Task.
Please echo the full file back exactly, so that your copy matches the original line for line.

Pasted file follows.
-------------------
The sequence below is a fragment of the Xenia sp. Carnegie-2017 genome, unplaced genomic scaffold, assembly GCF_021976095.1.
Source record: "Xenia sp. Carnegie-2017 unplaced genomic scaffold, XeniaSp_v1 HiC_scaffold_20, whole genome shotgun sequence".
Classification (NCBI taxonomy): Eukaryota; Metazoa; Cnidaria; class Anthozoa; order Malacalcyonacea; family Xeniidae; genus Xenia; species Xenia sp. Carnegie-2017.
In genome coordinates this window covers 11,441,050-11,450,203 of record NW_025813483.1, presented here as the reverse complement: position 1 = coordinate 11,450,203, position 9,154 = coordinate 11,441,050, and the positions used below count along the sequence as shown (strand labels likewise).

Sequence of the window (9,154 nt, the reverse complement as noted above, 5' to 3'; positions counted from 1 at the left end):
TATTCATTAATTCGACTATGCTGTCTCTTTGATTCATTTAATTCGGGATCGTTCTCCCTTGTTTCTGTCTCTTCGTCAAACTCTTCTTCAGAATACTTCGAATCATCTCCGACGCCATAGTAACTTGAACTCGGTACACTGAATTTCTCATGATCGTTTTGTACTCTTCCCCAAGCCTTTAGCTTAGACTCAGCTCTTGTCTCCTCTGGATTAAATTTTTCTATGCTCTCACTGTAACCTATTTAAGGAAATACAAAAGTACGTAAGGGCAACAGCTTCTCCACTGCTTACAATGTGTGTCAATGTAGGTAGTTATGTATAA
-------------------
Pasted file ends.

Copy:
The sequence below is a fragment of the Xenia sp. Carnegie-2017 genome, unplaced genomic scaffold, assembly GCF_021976095.1.
Source record: "Xenia sp. Carnegie-2017 unplaced genomic scaffold, XeniaSp_v1 HiC_scaffold_20, whole genome shotgun sequence".
Classification (NCBI taxonomy): Eukaryota; Metazoa; Cnidaria; class Anthozoa; order Malacalcyonacea; family Xeniidae; genus Xenia; species Xenia sp. Carnegie-2017.
In genome coordinates this window covers 11,441,050-11,450,203 of record NW_025813483.1, presented here as the reverse complement: position 1 = coordinate 11,450,203, position 9,154 = coordinate 11,441,050, and the positions used below count along the sequence as shown (strand labels likewise).

Sequence of the window (9,154 nt, the reverse complement as noted above, 5' to 3'; positions counted from 1 at the left end):
TATTCATTAATTCGACTATGCTGTCTCTTTGATTCATTTAATTCGGGATCGTTCTCCCTTGTTTCTGTCTCTTCGTCAAACTCTTCTTCAGAATACTTCGAATCATCTCCGACGCCATAGTAACTTGAACTCGGTACACTGAATTTCTCATGATCGTTTTGTACTCTTCCCCAAGCCTTTAGCTTAGACTCAGCTCTTGTCTCCTCTGGATTAAATTTTTCTATGCTCTCACTGTAACCTATTTAAGGAAATACAAAAGTACGTAAGGGCAACAGCTTCTCCACTGCTTACAATGTGTGTCAATGTAGGTAGTTATGTATAA